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  #1  
Old 07-18-2022, 01:30 AM
BogfordGarage BogfordGarage is offline
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Default Runaway on start up (SOLVED)

Hi everyone
This weekend my brother and I bought a 760 GLE turbo diesel, she been a bit neglected, dry stored for 20 years or so, but with a bit of work should be back on the road in no time. Except for the slight engine problem.
Firstly the starter motor wouldn't engage but after removing it and lubricanting all the part it was then working fine. Trying to start it was difficult with the battery half flat plus jumping off another car but eventually we got the injector lines bled and it ran on all 6. However it then started to runaway immediately. We switched it off and covered the air intake and it died out. Removing the turbo from the situation didn't help as it did the same thing again.
I've read in Anders post regarding the same problem that the governors can get stuck having sat for a long time. Is this a good place to start? And does anyone else have any other ideas what could be causing this?
Thanks in advance
Tristan

Last edited by BogfordGarage; 07-29-2022 at 02:37 PM.
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Old 07-18-2022, 02:53 PM
DrSpanky DrSpanky is offline
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If it's not running on oil then it's gotta be fuel, strip the pump down and give it a Refurb. There are plenty of guides and seal kits are easy to find.
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  #3  
Old 07-18-2022, 06:32 PM
ngoma ngoma is offline
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Don't know which Anders post you're referring to but when one of mine had a broken governor linkage cage it would start (with difficulty) but not stay running. Guess there could be other failure modes.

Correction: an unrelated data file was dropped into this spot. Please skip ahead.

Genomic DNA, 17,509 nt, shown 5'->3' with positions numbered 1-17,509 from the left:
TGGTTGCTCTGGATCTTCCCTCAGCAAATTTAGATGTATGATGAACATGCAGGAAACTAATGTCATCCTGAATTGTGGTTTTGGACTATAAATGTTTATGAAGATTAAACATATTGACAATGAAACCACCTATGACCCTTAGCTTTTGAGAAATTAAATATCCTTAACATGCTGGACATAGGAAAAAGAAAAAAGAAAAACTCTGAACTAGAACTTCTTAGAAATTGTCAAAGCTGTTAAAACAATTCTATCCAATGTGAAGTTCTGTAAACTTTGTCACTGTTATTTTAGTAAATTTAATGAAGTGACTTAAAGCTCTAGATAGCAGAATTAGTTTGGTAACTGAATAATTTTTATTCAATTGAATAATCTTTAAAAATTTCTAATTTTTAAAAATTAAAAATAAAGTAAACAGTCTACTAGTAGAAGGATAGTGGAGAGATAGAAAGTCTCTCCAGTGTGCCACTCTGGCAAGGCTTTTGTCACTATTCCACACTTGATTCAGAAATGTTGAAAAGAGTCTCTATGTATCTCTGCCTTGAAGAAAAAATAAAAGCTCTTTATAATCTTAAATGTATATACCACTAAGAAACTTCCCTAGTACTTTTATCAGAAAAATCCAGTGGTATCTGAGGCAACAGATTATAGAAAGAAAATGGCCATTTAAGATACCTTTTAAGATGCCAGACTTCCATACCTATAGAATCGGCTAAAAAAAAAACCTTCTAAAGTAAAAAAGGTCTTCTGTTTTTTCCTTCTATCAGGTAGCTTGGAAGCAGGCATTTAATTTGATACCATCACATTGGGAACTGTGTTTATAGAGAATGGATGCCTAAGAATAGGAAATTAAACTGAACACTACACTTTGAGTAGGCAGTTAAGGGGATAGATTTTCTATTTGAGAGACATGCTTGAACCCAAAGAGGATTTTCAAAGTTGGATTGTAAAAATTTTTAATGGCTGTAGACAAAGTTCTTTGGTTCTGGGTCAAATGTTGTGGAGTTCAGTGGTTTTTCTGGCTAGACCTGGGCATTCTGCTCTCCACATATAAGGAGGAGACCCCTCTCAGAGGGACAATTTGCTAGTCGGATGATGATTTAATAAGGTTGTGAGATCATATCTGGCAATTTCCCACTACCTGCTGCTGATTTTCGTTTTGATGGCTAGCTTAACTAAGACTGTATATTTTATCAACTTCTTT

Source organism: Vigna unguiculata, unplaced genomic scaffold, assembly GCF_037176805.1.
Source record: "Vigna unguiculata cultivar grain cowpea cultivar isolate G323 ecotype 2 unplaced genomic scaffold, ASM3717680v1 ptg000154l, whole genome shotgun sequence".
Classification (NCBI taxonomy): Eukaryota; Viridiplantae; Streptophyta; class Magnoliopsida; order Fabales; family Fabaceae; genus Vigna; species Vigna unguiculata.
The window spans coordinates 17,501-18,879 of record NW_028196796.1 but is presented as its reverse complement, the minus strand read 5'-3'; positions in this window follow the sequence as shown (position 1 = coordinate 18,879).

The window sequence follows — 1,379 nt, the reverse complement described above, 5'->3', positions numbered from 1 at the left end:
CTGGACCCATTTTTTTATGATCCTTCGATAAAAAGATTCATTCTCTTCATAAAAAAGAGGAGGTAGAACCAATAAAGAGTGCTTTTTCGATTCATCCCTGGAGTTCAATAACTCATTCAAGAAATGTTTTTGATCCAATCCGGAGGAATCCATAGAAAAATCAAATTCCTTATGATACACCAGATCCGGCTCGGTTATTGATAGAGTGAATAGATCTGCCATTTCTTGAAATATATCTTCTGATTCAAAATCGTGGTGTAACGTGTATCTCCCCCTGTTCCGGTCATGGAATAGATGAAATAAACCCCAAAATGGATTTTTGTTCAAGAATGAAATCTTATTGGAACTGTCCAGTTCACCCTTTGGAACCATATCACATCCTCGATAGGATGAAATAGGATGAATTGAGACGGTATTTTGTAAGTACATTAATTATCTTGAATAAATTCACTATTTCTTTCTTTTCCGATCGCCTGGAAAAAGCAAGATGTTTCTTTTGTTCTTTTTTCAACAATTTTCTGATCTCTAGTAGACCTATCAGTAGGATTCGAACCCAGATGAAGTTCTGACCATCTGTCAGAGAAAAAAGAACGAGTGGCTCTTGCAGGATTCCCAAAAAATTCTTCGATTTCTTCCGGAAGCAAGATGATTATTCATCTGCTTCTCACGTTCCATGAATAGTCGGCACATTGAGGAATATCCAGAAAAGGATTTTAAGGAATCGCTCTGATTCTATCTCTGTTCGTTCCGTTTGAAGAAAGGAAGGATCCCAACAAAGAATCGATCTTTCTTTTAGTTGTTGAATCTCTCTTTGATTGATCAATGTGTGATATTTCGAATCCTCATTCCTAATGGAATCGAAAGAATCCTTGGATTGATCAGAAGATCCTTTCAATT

The main fuel collar is at the bottom of the pump, and if the 20 years of gunk has settled there, it could be impeding the sliding action of the collar. If stuck in WOT position that would for sure cause a runaway condition. Forum member v8volvo had a fuel collar with a broken control knob. The collar migrated to a WOT position and the resulting runaway near ruined the engine.

Presuming the "throttle" linkage, levers, cams, and spools are operating freely and not binding?

Has anyone messed with the fueling ("smoke") screw? Even a partial turn in too far can cause an extremely high idle.

Has anyone removed the throttle lever? Its hole is toothed to mate with the splined end of the throttle shaft (but not keyed), and a common mistake is to replace it in a different clocking position which can cause a high or no idle condition.
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Old 07-19-2022, 02:19 AM
BogfordGarage BogfordGarage is offline
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Thanks for both your replies
DrSpanky: I was thinking the pump would probably need a rebuild at some point its just a shame that i cant at least get it to run before doing so but if it comes to it it might need to be done.

Ngoma: Anders post: http://d24t.com/showthread.php?t=677&highlight=Kibbles

Your first suggestion seems like a good one to investigate, would i have to strip the pump from the head down to get to the main fuel collar or is there an easier way to access and clean it up?

All the throttle linkage seems free and easy to move, no sticking on return from full throttle.